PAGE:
Bundt cake mix-ins: 10 tips for perfect results

Have you ever made a Bundt cake, cut a slice, looked at that large expanse of blank real estate (i.e., plain cake), and thought, “Hmmm, I could have added butterscotch chips.” Or blueberries. Or chopped pecans. Bundt cake mix-ins are a great way to add visual excitement and complementary flavors to your favorite cake; but there’s a trick to using them.

Actually several tricks. Maybe you’ve had this experience: you take your favorite yellow sheet cake recipe and decide to bake it in a Bundt pan for a change. “And while I’m at it, how about making it a chocolate chip cake?” You stir in a couple of cups of chips, bake, carefully turn the pan over — and lift it off to reveal a yellow cake crowned with a messy glop of semi-melted chocolate.

Bundt cake mix-ins via @kingarthurflour

What happened to your vision of cake studded with chocolate chips? Simply put, it fell victim to one of the basics of physics: gravity. The chips sank to the bottom of the pan as the cake baked. Not a pretty picture.

Bundt cake mix-ins: how to avoid that sinking feeling, and other handy tips. Click To Tweet

When using your favorite Bundt cake mix-ins, how can you set yourself up for success, rather than unhappy failure? Here are 10 quick tips for adding flavor and interest to Bundt cakes by using mix-ins.

For even dispersal of Bundt cake mix-ins, choose an appropriate recipe

Makes sense, right? The thicker the batter, the less likely your mix-ins will sink. Some cake recipes start with batter thin enough to pour easily; others, with thick batter that needs to be scooped into the pan, not poured. Choose the latter for best results: Lemon Bliss Cake and Classic Vanilla Bundt Cake are two good examples of thicker-batter Bundt cakes.

Bundt cake mix-ins via @kingarthurflour

Adding chopped walnuts to Chocolate Fudge Bundt Cake: at left, batter made with Instant ClearJel; at right, without Instant ClearJel.

“Strengthen” your batter

For the best chance at keeping those chips, nuts, and berries where they belong — suspended in lovely symmetry throughout your baked cake — turn to Instant ClearJel. Unlike cornstarch, which needs to be cooked before it thickens, this starch-based product thickens thin batters instantly — and lends added “holding power” to thicker batters.

I’ve had success using 1/4 cup ClearJel with thin batters, and 2 tablespoons ClearJel with thicker batters. To prevent lumps, combine the ClearJel with an equal amount of some of the sugar from the recipe before adding. If the recipe calls for creaming butter with sugar, hold back the ClearJel/sugar until the end of the creaming process before beating it in.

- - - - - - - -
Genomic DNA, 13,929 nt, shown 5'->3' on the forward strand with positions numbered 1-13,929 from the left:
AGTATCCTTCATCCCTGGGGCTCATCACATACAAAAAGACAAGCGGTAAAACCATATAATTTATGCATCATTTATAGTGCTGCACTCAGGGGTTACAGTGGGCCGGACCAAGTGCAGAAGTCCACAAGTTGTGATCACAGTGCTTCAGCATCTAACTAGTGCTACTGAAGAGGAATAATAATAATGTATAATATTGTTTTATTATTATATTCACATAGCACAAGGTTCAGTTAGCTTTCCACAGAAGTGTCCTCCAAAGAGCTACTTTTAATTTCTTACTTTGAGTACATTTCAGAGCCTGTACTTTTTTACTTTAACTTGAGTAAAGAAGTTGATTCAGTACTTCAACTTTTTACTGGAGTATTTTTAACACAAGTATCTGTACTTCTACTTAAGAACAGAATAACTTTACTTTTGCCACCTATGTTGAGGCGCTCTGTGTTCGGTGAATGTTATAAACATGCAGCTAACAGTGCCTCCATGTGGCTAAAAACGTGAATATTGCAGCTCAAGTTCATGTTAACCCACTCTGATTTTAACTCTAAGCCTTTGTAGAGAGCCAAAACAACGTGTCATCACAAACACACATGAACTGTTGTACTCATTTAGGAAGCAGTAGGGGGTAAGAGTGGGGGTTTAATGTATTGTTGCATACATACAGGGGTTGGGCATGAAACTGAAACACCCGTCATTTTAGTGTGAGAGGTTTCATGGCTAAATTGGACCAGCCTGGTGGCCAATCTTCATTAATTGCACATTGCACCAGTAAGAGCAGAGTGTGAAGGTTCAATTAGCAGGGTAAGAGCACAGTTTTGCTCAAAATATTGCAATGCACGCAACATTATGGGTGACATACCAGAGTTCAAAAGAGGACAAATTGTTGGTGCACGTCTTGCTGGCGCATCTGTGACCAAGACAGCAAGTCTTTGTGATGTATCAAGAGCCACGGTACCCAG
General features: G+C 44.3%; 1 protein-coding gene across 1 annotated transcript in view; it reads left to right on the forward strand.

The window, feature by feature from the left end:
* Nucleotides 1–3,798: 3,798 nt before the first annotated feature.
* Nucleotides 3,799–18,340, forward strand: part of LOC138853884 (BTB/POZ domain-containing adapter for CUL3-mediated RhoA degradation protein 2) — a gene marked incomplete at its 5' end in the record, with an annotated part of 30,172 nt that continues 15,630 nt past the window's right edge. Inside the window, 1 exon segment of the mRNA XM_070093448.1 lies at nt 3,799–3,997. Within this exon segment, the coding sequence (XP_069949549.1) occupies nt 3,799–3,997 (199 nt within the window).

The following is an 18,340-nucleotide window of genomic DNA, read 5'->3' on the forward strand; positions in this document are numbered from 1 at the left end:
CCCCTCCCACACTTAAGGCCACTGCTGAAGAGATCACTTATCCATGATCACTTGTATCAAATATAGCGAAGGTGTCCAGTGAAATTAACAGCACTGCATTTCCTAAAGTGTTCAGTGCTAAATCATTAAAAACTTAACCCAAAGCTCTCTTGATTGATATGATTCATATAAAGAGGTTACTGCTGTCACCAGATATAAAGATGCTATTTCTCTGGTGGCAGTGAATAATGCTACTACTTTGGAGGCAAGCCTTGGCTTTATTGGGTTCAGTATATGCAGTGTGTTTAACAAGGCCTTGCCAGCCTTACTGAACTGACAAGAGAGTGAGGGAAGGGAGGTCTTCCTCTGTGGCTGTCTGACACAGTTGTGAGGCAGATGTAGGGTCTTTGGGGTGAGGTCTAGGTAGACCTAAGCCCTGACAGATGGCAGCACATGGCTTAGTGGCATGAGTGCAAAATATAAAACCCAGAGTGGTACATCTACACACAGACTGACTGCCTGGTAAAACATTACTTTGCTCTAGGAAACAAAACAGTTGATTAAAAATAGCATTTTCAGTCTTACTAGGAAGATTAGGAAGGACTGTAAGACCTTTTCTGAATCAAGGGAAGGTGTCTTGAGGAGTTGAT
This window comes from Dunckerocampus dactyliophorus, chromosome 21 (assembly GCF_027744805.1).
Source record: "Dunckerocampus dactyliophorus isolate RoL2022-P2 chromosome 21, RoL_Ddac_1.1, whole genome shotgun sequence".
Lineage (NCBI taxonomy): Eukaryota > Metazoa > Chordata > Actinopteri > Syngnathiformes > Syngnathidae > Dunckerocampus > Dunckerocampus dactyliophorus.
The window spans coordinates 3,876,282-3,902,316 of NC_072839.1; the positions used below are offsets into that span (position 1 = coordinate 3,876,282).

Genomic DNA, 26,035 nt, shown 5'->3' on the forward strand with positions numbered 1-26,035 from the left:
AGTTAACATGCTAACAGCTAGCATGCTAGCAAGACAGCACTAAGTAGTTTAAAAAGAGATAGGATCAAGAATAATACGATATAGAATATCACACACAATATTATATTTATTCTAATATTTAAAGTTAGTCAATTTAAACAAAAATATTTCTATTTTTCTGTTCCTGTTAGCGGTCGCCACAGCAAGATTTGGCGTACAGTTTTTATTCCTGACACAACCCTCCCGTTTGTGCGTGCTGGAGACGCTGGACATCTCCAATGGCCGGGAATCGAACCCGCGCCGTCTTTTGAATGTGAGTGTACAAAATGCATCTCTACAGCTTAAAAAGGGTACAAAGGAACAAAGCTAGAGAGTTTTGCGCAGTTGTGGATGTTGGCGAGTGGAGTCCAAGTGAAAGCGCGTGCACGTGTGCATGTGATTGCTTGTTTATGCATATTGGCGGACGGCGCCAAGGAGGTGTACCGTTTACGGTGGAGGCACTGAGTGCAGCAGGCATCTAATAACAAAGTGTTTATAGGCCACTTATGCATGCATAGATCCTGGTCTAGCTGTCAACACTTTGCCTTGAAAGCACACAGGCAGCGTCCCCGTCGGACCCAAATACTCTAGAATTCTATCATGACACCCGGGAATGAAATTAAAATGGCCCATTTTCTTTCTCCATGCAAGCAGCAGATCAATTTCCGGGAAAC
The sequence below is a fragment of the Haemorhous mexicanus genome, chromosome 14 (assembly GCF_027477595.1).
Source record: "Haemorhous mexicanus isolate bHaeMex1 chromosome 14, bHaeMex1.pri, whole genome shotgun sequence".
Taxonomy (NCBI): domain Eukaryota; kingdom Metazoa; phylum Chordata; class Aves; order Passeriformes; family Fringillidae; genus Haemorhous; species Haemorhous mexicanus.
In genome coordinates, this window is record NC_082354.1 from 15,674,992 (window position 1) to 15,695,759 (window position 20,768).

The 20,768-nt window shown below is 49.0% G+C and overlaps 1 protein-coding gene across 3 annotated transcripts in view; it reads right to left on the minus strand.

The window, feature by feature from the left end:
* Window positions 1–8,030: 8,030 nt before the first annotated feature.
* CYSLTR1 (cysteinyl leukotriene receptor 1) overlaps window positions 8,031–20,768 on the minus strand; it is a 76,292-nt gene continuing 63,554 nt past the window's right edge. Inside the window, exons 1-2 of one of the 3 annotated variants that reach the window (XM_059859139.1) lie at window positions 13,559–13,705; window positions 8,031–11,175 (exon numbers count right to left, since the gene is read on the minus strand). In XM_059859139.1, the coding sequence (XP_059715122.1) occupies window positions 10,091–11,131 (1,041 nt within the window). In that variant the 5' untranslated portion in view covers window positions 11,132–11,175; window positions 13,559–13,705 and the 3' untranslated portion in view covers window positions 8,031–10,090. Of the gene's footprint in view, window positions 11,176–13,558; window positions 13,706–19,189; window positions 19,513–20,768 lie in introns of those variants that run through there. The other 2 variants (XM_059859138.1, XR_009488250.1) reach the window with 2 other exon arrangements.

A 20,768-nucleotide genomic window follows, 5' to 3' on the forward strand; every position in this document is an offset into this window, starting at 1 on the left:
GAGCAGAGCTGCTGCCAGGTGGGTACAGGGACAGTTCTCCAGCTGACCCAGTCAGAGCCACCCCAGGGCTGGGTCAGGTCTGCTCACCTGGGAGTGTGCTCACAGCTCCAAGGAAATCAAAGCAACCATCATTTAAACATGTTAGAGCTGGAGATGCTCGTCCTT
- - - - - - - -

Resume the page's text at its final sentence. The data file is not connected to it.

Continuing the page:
Bundt cake mix-ins via @kingarthurflour

Consider the weight and shape of your mix-ins

Chocolate chips weigh 6 ounces per cup. Pecans, 4 ounces per cup. Chocolate chips are smooth and round; pecan halves, larger and flatter.

Q: Which do you think is more likely to sink to the bottom of the pan? A: The heavier, more streamlined chocolate chips will sink more readily than the pecan halves. Thus chocolate chips probably aren’t a good choice for thin-batter cakes.

Bundt cake mix-ins via @kingarthurflour

When in doubt, start Bundt cake mix-ins at the top of the batter

If you suspect your mix-ins might sink — if the batter’s just on the edge of being thick enough, for instance — take this step to help keep them in place. Pour batter into the pan, sprinkle the mix-ins on top, and use a spatula to just barely submerge them in that top layer of batter. With any luck, some will stay near the top while others sink.

Bundt cake mix-ins via @kingarthurflour

Don’t overfill your pan

If you’re adding 2 cups of cinnamon chips to a cake recipe whose batter already filled your Bundt pan nicely, don’t fool yourself that those extra 2 cups won’t make a difference. Always leave at least 1 1/4” of free space at the top of your Bundt pan (for more, see our blog on Bundt pan sizes). And use any extra batter to make cupcakes.

Bundt cake mix-ins via @kingarthurflour

Don’t go overboard

About 1 1/2 to 2 cups mix-ins are sufficient for a standard-size Bundt cake. More than this makes it difficult to slice the cake easily, and exacerbates any potential problems with sticking chips or oozing fruit.

Bundt cake mix-ins via @kingarthurflour

Choose fruit carefully

Fresh fruit can break down and bleed into a baking cake, creating sodden pockets of soft fruit and juice. For best results, use fresh (not frozen) firm berries (blueberries), or chopped firm fruit (apples, pears, hard peaches).

Bundt cake mix-ins via @kingarthurflour

Use extra care when removing the cake from the pan